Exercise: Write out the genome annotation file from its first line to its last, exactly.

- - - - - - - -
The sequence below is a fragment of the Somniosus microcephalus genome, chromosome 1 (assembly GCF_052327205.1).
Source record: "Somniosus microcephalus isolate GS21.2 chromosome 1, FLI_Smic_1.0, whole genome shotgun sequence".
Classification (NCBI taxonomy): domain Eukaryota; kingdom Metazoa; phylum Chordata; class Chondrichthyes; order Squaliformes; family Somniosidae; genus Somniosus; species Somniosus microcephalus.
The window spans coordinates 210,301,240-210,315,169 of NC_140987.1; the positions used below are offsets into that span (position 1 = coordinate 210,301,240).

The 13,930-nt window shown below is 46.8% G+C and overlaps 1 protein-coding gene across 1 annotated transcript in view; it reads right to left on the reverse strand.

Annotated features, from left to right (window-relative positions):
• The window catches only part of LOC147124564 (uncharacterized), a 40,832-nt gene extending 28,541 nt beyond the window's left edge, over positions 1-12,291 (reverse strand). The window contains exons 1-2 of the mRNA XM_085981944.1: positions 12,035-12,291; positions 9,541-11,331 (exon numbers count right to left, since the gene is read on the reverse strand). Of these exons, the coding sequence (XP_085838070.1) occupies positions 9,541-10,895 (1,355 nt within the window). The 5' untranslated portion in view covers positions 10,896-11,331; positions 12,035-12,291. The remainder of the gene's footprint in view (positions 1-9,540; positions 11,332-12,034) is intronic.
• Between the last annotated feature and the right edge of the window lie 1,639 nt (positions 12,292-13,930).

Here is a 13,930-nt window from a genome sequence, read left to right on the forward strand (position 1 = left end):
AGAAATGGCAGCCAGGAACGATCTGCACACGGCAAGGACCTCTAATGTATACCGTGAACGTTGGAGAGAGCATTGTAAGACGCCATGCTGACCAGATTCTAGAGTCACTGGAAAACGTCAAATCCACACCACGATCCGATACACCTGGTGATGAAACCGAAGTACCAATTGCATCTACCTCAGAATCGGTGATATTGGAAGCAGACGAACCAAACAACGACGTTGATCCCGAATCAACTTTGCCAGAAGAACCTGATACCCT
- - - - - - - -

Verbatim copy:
The sequence below is a fragment of the Somniosus microcephalus genome, chromosome 1 (assembly GCF_052327205.1).
Source record: "Somniosus microcephalus isolate GS21.2 chromosome 1, FLI_Smic_1.0, whole genome shotgun sequence".
Classification (NCBI taxonomy): domain Eukaryota; kingdom Metazoa; phylum Chordata; class Chondrichthyes; order Squaliformes; family Somniosidae; genus Somniosus; species Somniosus microcephalus.
The window spans coordinates 210,301,240-210,315,169 of NC_140987.1; the positions used below are offsets into that span (position 1 = coordinate 210,301,240).

The 13,930-nt window shown below is 46.8% G+C and overlaps 1 protein-coding gene across 1 annotated transcript in view; it reads right to left on the reverse strand.

Annotated features, from left to right (window-relative positions):
• The window catches only part of LOC147124564 (uncharacterized), a 40,832-nt gene extending 28,541 nt beyond the window's left edge, over positions 1-12,291 (reverse strand). The window contains exons 1-2 of the mRNA XM_085981944.1: positions 12,035-12,291; positions 9,541-11,331 (exon numbers count right to left, since the gene is read on the reverse strand). Of these exons, the coding sequence (XP_085838070.1) occupies positions 9,541-10,895 (1,355 nt within the window). The 5' untranslated portion in view covers positions 10,896-11,331; positions 12,035-12,291. The remainder of the gene's footprint in view (positions 1-9,540; positions 11,332-12,034) is intronic.
• Between the last annotated feature and the right edge of the window lie 1,639 nt (positions 12,292-13,930).

Here is a 13,930-nt window from a genome sequence, read left to right on the forward strand (position 1 = left end):
AGAAATGGCAGCCAGGAACGATCTGCACACGGCAAGGACCTCTAATGTATACCGTGAACGTTGGAGAGAGCATTGTAAGACGCCATGCTGACCAGATTCTAGAGTCACTGGAAAACGTCAAATCCACACCACGATCCGATACACCTGGTGATGAAACCGAAGTACCAATTGCATCTACCTCAGAATCGGTGATATTGGAAGCAGACGAACCAAACAACGACGTTGATCCCGAATCAACTTTGCCAGAAGAACCTGATACCCT